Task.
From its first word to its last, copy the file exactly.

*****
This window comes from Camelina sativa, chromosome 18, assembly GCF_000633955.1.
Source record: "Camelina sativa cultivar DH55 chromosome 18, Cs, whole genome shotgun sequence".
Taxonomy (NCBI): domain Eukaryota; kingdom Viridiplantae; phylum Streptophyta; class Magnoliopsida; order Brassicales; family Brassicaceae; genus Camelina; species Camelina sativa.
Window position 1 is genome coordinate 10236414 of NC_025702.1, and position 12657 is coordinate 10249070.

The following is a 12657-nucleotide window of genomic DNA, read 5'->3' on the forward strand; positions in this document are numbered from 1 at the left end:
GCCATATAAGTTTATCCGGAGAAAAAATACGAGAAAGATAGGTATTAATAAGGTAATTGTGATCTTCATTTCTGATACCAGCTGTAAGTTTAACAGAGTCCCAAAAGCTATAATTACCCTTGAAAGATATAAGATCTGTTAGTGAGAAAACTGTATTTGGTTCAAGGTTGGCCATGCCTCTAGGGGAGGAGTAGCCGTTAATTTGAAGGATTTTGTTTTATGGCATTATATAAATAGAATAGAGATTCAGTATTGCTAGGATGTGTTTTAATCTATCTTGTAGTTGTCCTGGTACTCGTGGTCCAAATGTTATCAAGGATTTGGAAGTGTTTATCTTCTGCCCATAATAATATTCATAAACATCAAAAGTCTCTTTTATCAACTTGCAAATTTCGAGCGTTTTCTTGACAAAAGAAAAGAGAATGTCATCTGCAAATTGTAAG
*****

This window comes from Camelina sativa, chromosome 18, assembly GCF_000633955.1.
Source record: "Camelina sativa cultivar DH55 chromosome 18, Cs, whole genome shotgun sequence".
Taxonomy (NCBI): domain Eukaryota; kingdom Viridiplantae; phylum Streptophyta; class Magnoliopsida; order Brassicales; family Brassicaceae; genus Camelina; species Camelina sativa.
Window position 1 is genome coordinate 10236414 of NC_025702.1, and position 12657 is coordinate 10249070.

The following is a 12657-nucleotide window of genomic DNA, read 5'->3' on the forward strand; positions in this document are numbered from 1 at the left end:
GCCATATAAGTTTATCCGGAGAAAAAATACGAGAAAGATAGGTATTAATAAGGTAATTGTGATCTTCATTTCTGATACCAGCTGTAAGTTTAACAGAGTCCCAAAAGCTATAATTACCCTTGAAAGATATAAGATCTGTTAGTGAGAAAACTGTATTTGGTTCAAGGTTGGCCATGCCTCTAGGGGAGGAGTAGCCGTTAATTTGAAGGATTTTGTTTTATGGCATTATATAAATAGAATAGAGATTCAGTATTGCTAGGATGTGTTTTAATCTATCTTGTAGTTGTCCTGGTACTCGTGGTCCAAATGTTATCAAGGATTTGGAAGTGTTTATCTTCTGCCCATAATAATATTCATAAACATCAAAAGTCTCTTTTATCAACTTGCAAATTTCGAGCGTTTTCTTGACAAAAGAAAAGAGAATGTCATCTGCAAATTGTAAG